Version: Axon 1.0
TODO: Document the fact that runBody is actually the main() function, and hence using a standard generator where main() is, is fine.
TODO: Make a note that microthread is meant as a term to mean "active generator object". (This was written during python 2.2 days when generators were uncommon, hence convoluted over explanation)
TODO: Generally chop down and rewrite better
A component is a microprocess with a microthread of control, input/output queues (inboxes/ outboxes) connected by linkages to other components, with postmen taking messages from output queues, passing them along linkages to inboxes.
A microprocess is a class that supports parallel execution using microthreads.
A microthread takes more explanation is a thread of control resulting from a function of the following form:
bla = foo() results in bla containing an intelligent function representing the thread of control inside the function - in this case inside the while loop - that remembers where the program counter was when control was yielded back to the caller. Repeated calls to bla.next() continue where you left off.
First call to bla() & you get "this" printed. Next time you get "that" then "this" printed (when you go back round the loop). The time after that, you get "that" then "this" printed, and so on.
If you have 10 calls to foo() you end up with 10 function calls that remember where they were in foo(), which run for a bit and then return control back to the caller. If you repeatedly call all of these function calls, you essentially end up with foo() running 10 times in parallel. It's these special "position remembering" functions that get termed microthreads.
Clearly in order to have a microthread, you have to have a piece of code capable of being called in this manner - ie it yields control back to it's caller periodically - this is a what a microprocess in this context. An object that has a "special method" that can be treated in this manner.
A component puts a layer of wrapper on top of the microprocess, which adds in input & output queues (inboxes/outboxes). To make life easier, a component has some wrappers around the "special function" to make user code less obfuscated. The life cycle for a component runs as follows:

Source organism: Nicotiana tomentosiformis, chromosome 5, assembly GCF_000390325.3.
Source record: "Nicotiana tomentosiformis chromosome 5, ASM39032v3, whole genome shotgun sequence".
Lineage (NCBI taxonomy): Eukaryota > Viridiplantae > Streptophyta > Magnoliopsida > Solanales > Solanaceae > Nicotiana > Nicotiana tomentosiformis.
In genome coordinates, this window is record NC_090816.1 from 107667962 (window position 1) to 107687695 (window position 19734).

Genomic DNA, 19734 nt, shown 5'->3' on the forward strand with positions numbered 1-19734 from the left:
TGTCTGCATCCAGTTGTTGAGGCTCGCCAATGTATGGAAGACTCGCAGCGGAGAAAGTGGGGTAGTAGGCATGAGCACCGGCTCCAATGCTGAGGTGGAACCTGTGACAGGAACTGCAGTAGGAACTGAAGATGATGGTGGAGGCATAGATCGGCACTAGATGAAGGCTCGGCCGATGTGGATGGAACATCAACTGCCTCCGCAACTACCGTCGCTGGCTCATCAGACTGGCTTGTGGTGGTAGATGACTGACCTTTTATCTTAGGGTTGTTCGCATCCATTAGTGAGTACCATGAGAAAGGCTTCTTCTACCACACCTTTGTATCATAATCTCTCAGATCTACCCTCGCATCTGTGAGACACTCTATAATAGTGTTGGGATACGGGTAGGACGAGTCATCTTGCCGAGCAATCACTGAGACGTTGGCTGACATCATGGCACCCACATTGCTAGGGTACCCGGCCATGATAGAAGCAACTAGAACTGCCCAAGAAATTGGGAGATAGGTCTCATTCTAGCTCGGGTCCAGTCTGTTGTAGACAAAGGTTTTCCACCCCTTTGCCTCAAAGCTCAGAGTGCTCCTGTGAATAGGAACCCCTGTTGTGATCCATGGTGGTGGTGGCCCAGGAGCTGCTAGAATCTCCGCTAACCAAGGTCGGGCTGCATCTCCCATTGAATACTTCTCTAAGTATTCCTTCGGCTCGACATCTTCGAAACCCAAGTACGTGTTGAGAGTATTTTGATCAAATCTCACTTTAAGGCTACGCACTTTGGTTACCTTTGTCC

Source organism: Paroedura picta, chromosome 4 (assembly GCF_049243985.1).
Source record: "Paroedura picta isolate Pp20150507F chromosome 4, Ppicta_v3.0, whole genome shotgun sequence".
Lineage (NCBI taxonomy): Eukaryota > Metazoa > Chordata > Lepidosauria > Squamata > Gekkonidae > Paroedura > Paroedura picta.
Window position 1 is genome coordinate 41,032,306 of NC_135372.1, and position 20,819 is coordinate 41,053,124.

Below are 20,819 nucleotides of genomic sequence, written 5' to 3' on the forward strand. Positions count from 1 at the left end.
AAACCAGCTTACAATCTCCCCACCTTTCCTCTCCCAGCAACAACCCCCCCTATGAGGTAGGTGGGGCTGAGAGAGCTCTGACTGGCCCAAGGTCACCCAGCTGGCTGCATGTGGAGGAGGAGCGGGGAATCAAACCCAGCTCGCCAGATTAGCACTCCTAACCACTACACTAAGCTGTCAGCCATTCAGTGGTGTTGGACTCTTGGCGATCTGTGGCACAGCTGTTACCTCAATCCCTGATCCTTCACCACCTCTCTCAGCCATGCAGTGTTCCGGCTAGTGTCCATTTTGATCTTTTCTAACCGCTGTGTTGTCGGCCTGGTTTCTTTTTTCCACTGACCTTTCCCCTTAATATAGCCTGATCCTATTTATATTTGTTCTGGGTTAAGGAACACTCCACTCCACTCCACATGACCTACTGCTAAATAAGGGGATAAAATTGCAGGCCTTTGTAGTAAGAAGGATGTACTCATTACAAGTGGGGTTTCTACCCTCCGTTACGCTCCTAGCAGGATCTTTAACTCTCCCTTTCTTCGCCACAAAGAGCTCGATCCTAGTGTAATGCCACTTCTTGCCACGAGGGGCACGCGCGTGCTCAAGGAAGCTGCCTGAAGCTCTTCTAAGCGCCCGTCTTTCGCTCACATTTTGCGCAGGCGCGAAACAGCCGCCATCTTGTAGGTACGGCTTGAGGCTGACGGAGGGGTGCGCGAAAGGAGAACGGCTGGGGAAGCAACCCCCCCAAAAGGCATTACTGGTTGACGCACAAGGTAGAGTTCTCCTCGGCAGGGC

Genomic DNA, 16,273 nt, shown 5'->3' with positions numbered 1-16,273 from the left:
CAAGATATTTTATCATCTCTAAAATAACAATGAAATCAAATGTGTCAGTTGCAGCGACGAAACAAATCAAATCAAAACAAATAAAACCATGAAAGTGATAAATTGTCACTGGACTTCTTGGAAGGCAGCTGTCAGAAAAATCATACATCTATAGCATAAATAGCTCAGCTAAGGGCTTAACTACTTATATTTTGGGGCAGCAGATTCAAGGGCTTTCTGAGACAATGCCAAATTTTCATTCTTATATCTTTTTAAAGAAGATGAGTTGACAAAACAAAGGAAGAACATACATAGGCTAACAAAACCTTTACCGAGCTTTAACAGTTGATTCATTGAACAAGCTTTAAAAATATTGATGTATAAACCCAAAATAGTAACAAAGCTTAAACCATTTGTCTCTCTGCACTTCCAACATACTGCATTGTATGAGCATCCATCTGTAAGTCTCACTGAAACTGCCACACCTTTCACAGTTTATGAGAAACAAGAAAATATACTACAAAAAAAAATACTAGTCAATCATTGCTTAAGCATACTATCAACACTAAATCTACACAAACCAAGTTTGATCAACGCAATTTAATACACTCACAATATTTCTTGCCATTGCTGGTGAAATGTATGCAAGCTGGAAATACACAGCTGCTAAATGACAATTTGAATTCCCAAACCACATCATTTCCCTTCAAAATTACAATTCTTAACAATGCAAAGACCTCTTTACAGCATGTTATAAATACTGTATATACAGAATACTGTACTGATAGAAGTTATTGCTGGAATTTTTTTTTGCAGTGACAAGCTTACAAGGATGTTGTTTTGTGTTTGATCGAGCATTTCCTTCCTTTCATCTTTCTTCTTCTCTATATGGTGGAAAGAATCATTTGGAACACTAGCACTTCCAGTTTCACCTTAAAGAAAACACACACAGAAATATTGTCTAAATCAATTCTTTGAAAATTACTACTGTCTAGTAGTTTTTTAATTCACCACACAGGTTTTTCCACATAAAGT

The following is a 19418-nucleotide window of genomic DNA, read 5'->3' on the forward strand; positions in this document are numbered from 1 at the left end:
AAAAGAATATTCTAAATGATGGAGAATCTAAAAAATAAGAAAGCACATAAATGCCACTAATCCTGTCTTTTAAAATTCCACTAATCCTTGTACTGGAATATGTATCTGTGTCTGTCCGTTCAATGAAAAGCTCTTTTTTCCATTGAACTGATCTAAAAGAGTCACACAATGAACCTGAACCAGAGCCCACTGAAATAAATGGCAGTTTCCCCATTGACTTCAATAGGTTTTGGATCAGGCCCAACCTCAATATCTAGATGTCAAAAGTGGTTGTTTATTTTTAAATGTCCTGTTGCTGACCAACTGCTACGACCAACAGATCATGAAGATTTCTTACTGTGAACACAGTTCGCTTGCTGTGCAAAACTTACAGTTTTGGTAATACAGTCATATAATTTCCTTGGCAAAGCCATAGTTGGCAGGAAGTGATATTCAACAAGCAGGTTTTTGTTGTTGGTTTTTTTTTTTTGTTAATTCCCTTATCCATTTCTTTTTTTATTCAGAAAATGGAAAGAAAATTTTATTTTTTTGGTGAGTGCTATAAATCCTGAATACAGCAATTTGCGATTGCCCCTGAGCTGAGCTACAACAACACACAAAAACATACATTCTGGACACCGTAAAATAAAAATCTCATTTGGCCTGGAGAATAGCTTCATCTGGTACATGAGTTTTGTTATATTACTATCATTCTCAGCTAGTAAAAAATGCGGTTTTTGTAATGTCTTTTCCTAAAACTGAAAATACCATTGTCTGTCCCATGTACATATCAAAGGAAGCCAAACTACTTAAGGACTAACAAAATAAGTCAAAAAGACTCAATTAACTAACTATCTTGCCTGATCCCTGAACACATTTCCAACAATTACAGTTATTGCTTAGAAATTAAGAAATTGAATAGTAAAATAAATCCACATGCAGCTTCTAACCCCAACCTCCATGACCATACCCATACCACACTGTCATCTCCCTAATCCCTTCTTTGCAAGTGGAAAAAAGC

myComponent = FooComponent() # Calls Foo.__init__() constructor,
# which must call super class constructor
myComponent gets activated at some point later.
When myComponent is activated the following logic happens for the runtime of myComponent :
result = someComponent.initialiseComponent()
if result: yield result
result = 1
result = someComponent.mainBody()
if result: yield result
# Component ceases running
Dummy methods for the methods listed here are provided, so missing these out won't result in broken code. The upshot is a user component can look like this:
count = 0
self.__class__.count = self.__class__.count + 1
self.somearg = somearg
self.Component() # !!!! Must happen if this method exists
print "We can perform pre-loop initialisation here!"
print "If we created a new component here, we'd have"
print " return newComponent[theComponent]"
print " as the last line of this function"
print "We're now in the main loop"
print "If we wanted to exit the loop, we return a false value"
print "at the end of this function"
print "If we want to continue round, we return a true, non-None,"
print "value. This component is set to run & run..."
print "We can't get here since mainLoop above always returns true"
print "If it returned false however, we would get sent here for"
print "shutdown code."
print "After executing this, the component stops execution"
This creates a component class which has the default input/output boxes of "inbox" and "outbox".
Pydoc Style Documentation
Method resolution order:
Data and other attributes defined here:
Methods defined here:
NOTE: The way you do this is self.__super.__init__()
link(self, source, sink, passthrough=0, pipewidth=0, synchronous=None)
send(self, message, boxname='outbox', force=False)
synchronisedSend(self, thingsToSend, outbox='outbox')
for i in self.synchronisedSend(thingsToSend):
Largely has to be done that way due to not being able to wrap yield. See test/SynchronousLinks_SystemTest.py for an example
Michael, December 2004
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